642:527
SOLUTIONS: ASSIGNMENT 11
FALL 2008
Section 17.7: 7.
Let us first consider
λ >
0 and then write the solution of the ODE as
y
=
A
cos
√
λ x
+
B
sin
√
λ x
.
Then
y
′
=
−
A
√
λ
sin
√
λ x
+
B
√
λ
cos
√
λ x
the boundary
conditions
y
(0)
−
y
(1) = 0 and
y
′
(0) +
y
′
(1) = 0 become
A
−
(
A
cos
√
λ
+
B
sin
√
λ
) = 0
,
B
√
λ
+ (
−
A
√
λ
sin
√
λ
+
B
√
λ
cos
√
λ
) = 0
or
bracketleftbigg
1
−
cos
√
λ
−
sin
√
λ
−
sin
√
λ
1 + cos
√
λ
bracketrightbigg bracketleftbigg
A
B
bracketrightbigg
=
0
.
The determinant vanishes for all
λ
so any
λ
negationslash
= 0 is an eigenvalue; a solution is
A
= sin
√
λ
,
B
= 1
−
cos
√
λ
, so the eigenfunction is
y
= sin
√
λ
cos
√
λ x
+ (1
−
cos
√
λ
) sin
√
λ x
.
In fact this analysis applies for all nonzero
λ
, real or complex;
λ
has two com
plex square roots which we denote
±
√
λ
, and sin
√
λ x
and cos
√
λ x
are defined and
have all the properties needed for the manipulations above: (
d/dx
) sin
√
λ x
= cos
√
λ x
,
(
d/dx
) cos
√
λ x
=
−
sin
√
λ x
, and cos
2
√
λ x
+ sin
2
√
λ x
= 1.
When
λ
= 0 we have
y
=
A
+
Bx
,
y
′
=
B
and so the boundary conditions become
A
−
(
A
+
B
) = 0,
B
+
B
= 0,
so that
B
= 0 but
A
is free, i.e.,
y
= 1 is an eigenfunction.
This is not a regular SturmLiouville system because the boundary conditions are not
separated (each equation gives conditions involving values at both ends of the interval).
It is a bit like the case of periodic boundary conditions studied in Section 17.8; the moral
is that we cannot write down nonseparated boundary conditions arbitrarily and expect to
get a wellbehaved solution.
Section 17.8: 2 (a) See solution in text.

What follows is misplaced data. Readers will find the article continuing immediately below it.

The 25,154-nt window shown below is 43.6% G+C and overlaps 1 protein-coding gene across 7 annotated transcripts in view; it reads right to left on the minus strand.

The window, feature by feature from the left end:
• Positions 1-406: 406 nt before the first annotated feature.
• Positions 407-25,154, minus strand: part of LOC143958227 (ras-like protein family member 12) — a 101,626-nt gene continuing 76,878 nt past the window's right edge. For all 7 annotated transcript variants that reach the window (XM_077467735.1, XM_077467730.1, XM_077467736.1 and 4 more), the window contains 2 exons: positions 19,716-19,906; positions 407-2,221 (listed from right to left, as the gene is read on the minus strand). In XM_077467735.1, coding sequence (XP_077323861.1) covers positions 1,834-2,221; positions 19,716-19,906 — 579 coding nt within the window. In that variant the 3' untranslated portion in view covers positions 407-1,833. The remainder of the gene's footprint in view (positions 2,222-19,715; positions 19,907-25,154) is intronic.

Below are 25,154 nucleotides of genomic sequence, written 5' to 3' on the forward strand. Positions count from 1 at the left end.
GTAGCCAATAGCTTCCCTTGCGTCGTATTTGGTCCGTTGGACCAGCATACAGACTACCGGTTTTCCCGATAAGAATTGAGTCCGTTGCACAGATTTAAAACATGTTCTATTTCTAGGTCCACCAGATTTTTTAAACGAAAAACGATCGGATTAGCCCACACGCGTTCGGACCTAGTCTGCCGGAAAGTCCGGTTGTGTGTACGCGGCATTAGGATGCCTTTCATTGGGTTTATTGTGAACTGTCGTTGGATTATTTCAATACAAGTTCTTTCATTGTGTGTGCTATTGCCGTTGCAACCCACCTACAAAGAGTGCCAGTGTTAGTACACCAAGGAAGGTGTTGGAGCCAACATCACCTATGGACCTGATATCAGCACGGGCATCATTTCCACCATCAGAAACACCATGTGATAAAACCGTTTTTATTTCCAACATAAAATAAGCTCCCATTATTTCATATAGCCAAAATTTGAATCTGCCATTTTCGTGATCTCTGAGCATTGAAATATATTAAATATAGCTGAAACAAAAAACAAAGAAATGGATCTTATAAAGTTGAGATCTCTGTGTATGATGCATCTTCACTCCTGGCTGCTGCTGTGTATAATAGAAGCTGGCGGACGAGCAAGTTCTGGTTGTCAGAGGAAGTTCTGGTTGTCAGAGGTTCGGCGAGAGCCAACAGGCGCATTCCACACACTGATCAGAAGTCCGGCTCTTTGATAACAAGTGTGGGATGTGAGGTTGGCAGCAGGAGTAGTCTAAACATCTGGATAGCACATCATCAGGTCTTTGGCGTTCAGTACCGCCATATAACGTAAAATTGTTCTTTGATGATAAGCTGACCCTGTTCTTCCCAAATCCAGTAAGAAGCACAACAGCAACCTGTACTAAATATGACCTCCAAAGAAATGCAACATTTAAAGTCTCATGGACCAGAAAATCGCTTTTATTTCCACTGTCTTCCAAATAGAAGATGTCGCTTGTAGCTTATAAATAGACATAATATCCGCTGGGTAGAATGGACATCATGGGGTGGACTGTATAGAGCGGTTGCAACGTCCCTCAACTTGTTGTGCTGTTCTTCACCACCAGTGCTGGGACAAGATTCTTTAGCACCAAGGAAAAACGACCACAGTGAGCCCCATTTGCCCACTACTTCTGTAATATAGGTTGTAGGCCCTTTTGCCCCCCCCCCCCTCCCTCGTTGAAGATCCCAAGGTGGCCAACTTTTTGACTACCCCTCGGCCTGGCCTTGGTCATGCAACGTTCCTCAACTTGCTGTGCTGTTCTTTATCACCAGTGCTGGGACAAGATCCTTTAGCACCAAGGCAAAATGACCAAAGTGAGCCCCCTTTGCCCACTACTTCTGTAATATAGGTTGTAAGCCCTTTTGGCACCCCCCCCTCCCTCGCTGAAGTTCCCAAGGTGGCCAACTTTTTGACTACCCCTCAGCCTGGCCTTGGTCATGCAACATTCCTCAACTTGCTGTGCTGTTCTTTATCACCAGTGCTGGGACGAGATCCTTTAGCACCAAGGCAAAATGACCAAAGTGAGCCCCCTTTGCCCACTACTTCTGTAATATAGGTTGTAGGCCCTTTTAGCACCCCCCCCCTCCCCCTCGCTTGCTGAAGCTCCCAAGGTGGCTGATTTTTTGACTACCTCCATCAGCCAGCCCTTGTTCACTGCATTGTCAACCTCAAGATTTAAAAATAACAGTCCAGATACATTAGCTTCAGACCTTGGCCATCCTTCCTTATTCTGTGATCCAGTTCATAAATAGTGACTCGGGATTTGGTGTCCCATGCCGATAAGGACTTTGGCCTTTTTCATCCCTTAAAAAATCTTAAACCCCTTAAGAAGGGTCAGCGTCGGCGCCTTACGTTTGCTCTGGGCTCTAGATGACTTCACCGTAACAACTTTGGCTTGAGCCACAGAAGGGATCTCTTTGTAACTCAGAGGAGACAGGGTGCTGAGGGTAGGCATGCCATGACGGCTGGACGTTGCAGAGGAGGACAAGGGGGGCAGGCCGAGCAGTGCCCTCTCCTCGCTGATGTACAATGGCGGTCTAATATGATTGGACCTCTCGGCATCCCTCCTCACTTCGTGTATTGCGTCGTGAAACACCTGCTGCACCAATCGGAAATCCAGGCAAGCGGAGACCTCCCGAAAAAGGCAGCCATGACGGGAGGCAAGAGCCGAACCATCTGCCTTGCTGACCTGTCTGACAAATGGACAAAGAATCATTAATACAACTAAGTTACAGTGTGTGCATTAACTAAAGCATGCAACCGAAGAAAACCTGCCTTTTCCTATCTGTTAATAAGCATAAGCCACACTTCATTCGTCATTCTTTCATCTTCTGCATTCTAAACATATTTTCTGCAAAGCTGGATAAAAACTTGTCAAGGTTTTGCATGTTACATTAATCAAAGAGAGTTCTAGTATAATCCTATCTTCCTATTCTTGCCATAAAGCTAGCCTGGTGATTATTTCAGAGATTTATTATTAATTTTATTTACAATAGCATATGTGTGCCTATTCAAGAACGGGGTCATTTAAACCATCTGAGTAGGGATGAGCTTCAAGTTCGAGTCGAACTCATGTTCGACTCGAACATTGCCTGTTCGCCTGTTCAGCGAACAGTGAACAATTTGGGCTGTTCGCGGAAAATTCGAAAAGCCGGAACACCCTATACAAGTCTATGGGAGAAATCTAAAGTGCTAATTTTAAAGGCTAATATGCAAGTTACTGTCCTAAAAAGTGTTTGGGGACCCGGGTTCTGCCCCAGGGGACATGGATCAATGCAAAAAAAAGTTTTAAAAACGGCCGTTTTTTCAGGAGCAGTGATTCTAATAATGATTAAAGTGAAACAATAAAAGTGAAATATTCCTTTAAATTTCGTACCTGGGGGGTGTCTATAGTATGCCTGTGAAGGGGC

(b) The equation is the same as in 17.7:1 (Assignment 10) above, so we again have the
possibilities (I)–(III), i.e.,
λ >
0,
λ
= 0, or
λ <
0.
Now, however, we have periodic
boundary conditions on the interval
−
1
< x <
5.
(I) If
y
(
x
) =
A
cos
κx
+
B
sin
κx
then
y
′
(
x
) =
−
Aκ
sin
κx
+
Bκ
cos
κx
and
A
and
B
must
satisfy
A
cos(
−
κ
) +
B
sin(
−
κ
) =
A
cos(5
κ
) +
B
sin(5
κ
)
,
−
Aκ
sin(
−
κ
) +
Bκ
cos(
−
κ
) =
−
Aκ
sin(5
κ
) +
Bκ
cos(5
κ
)
,
or
bracketleftbigg
cos(
−
κ
)
−
cos(5
κ
)
sin(
−
κ
)
−
sin(5
κ
)
,
−
sin(
−
κ
) + sin(5
κ
)
cos(
−
κ
)
−
cos(5
κ
)
bracketrightbigg bracketleftbigg
A
B
bracketrightbigg
=
0
.
The determinant of the matrix is, after simplification,
2[1
−
cos(
−
κ
) cos(5
κ
)
−
sin(
−
κ
) sin(5
κ
)] = 2[1
−
cos(6
κ
)]
,
so that the eigenvalue equation is 6
κ
n
= 2
nπ
or
k
n
=
nπ/
3,
n
= 1
,
2
, . . .
. The eigenvalues
are
λ
n
= (
nπ/
3)
2
and since for
κ
=
κ
n
the coefficient matrix is identically zero, both
A
and
B
are arbitrary, i.e., we have two eigenfunctions for each
κ
n
: cos(
nπx/
3) and sin(
nπx/
3).
(II) If
y
(
x
) =
A
+
Bx
then it is easily seen that the boundary conditions imply that
B
= 0
and
A
is arbitrary:
λ
0
= 0 is an eigenvalue with eigenfunction 1.
(III) As in examples done in earlier homework we find that there are no negative eigen
vectors.
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 Fall '08
 Staff
 Math, Cos, Boundary value problem, λ, Boundary conditions, Sturm–Liouville theory

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